Women’s colleges transform women, who then transform the world | GUEST COMMENTARY

Early morning light hits the campus of Notre Dame of Maryland University.

The number of women’s colleges in the United States has declined since the 1960s, leading some to question if there is still a need for them. Women’s colleges started in the 1800s to provide women access to higher education. However, a women’s college education provides many benefits that go far beyond providing the simple access once denied.

Women’s colleges provide safe spaces, allowing young women to find their voices and to fill leadership and other extracurricular roles that are often filled primarily by men. The Women’s Colleges Coalition notes more women graduate in four years or less from women’s colleges than from coed institutions. Other benefits typically include small class sizes, faculty using student-centered teaching styles, collaboration with other women, and opportunities to be mentored by women.


Is there still a need for the safe spaces afforded by women’s colleges? Centers for Disease Control data show that 1 in 3 women experience sexual harassment in public places compared to 1 in 9 men. A Campus Climate Survey done by the Association of American Universities in 2019 found that “more than 1 in 4 undergraduate women reported experiencing nonconsensual sexual contact since enrolling in school.” These numbers speak for themselves.

Regarding wages, women are still not equal to men in today’s world. According to the U.S. Department of Labor Blog, the Bureau of Labor Statistics data show that in 2020, women made 82.3% of what men made in the workforce. The earning gap is, not surprisingly, larger for women of color. In 1973, women made 57 cents on the dollar when compared to men. Wow — women have closed that gap by a little over 25 cents in 47 years, averaging a little over half a cent per year. At this rate, and with a bit of luck, women might be earning equal pay by about 2050 — at least white women.


The labor department also notes that in almost all occupations, women earn less than men. This holds true when compared to males of the same race and ethnicity at every level of educational achievement. What is even worse, the pandemic has flattened gains and pushed many women out of the workforce completely. Child care responsibilities still tend to fall more on women than men.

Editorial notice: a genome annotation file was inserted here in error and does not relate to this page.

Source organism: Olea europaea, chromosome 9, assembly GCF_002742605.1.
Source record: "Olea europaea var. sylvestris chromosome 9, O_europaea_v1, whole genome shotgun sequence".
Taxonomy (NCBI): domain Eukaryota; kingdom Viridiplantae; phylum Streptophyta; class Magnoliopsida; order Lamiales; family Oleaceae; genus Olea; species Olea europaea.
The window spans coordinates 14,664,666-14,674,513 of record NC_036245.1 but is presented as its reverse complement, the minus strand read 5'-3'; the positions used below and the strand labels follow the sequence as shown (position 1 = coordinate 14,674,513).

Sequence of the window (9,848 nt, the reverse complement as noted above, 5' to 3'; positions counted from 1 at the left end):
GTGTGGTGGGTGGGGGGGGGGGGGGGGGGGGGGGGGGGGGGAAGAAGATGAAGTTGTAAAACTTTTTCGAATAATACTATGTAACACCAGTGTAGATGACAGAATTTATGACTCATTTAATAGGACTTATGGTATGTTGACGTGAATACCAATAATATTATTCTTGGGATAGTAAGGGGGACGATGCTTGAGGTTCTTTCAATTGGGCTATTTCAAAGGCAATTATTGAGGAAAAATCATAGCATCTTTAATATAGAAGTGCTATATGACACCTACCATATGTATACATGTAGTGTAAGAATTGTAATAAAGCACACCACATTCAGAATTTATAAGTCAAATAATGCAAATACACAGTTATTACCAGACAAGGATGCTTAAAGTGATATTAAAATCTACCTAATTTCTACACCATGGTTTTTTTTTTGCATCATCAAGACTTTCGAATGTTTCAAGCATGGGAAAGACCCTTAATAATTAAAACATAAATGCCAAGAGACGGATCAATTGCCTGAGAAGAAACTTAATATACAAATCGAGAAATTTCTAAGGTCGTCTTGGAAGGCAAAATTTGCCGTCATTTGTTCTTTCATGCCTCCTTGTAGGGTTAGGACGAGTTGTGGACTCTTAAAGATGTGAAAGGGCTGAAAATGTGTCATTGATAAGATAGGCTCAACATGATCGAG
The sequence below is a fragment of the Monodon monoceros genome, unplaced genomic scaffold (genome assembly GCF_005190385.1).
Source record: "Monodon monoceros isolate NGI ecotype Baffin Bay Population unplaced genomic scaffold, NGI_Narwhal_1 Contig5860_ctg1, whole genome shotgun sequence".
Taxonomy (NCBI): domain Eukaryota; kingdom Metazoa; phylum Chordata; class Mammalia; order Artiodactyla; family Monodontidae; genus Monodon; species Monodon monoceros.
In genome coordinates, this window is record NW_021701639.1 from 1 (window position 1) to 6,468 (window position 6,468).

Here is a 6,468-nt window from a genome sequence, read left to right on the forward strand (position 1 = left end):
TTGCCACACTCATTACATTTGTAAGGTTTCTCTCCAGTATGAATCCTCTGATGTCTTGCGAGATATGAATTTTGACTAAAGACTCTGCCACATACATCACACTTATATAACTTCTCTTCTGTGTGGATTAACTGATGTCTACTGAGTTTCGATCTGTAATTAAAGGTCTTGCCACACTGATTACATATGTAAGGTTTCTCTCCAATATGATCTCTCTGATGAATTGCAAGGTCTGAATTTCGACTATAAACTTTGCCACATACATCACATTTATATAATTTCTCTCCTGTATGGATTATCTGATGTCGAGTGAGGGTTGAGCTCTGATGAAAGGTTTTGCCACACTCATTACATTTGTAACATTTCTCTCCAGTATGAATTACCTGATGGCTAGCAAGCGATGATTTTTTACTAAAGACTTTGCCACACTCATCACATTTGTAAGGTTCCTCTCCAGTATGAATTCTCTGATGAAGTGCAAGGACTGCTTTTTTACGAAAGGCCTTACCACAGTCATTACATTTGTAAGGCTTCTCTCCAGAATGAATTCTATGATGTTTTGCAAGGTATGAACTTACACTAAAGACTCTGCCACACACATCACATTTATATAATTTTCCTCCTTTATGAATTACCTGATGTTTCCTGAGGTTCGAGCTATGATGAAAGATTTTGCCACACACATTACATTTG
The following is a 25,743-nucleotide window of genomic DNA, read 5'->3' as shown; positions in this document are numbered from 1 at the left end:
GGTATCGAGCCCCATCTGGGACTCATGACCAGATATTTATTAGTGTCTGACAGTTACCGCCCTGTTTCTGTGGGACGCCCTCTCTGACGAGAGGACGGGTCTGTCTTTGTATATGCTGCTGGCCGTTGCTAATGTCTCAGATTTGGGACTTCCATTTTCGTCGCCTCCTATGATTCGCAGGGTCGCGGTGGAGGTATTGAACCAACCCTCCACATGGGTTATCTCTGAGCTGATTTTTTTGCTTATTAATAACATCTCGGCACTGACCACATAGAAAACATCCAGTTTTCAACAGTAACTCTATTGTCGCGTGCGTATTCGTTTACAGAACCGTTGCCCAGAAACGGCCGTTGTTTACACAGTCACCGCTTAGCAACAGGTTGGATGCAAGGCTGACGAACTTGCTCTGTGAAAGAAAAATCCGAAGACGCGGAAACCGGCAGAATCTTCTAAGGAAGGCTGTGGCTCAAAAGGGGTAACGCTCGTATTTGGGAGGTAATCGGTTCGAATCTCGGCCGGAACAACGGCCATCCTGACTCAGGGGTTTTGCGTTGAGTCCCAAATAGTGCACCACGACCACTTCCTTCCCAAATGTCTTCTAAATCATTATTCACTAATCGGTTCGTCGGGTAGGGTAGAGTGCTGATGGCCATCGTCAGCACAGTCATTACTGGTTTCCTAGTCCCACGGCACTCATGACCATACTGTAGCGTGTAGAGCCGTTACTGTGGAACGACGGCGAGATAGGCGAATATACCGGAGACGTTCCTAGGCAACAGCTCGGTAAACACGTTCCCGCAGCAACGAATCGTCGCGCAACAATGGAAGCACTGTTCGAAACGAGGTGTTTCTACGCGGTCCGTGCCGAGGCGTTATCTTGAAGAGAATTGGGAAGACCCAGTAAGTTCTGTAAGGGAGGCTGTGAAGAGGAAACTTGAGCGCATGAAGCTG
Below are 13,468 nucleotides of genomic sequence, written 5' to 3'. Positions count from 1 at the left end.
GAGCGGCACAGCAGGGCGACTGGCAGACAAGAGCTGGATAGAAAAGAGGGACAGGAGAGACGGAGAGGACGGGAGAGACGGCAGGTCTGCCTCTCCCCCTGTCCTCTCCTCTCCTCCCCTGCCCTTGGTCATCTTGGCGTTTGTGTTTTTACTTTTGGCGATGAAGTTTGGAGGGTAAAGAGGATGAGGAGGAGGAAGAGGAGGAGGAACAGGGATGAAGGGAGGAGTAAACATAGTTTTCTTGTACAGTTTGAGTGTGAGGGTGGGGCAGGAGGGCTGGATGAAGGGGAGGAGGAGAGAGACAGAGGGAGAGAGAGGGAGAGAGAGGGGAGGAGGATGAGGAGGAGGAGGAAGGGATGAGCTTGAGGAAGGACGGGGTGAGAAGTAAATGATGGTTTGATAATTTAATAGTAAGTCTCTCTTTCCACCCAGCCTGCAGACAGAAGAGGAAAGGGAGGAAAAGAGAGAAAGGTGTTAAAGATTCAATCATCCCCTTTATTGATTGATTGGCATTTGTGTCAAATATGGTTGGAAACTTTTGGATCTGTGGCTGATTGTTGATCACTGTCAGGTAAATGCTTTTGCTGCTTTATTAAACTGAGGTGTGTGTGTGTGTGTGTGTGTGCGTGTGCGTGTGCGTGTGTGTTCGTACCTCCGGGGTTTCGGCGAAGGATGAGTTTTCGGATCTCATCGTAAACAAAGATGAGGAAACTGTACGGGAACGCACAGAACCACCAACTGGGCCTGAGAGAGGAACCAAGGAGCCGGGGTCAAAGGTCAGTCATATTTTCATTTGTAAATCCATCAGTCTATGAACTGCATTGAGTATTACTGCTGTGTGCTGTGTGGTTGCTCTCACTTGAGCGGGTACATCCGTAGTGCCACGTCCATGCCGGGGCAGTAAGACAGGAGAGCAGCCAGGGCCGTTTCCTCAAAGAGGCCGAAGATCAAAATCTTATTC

In 1960 “the pill” was not available for use as a contraceptive for all women. In some states it was outright illegal, in others only married women could access it for “family planning.” Eventually, it was approved for all women, which meant women could complete their education and enter the workforce. As a result, women have made big steps forward since the 1960s, yet today, some conservatives want to limit women’s access to contraception, thus attempting to again exert more control over women’s lives. However, no new legislation is being proposed to hold men accountable for unwanted pregnancies and the children who are born as a result. One might argue that the need for safe women’s spaces and the power of a women’s single sex education is becoming more necessary than in recent decades.

I taught in the women’s college at Notre Dame of Maryland University for over 30 years. I am sorry to see it plans to go coed in the fall. I saw firsthand how transformative the experience of a women’s college is. I witnessed many students find their voices, gain self-confidence and graduate as strong women, literally, with the ability to transform the world. I saw women who were not hesitant to speak up or disagree with a man during discussions. While women have made substantial gains, there is still much work to be done. There are barriers that need to be broken and attitudes that need to change. Any woman who has been in the minority in a workplace, or social setting traditionally dominated by men knows what I am talking about. Women’s colleges focus on empowering women by giving them the tools they need to keep marching forward toward true equality.

Melissa Falen ( is a retired associate professor from Notre Dame of Maryland University.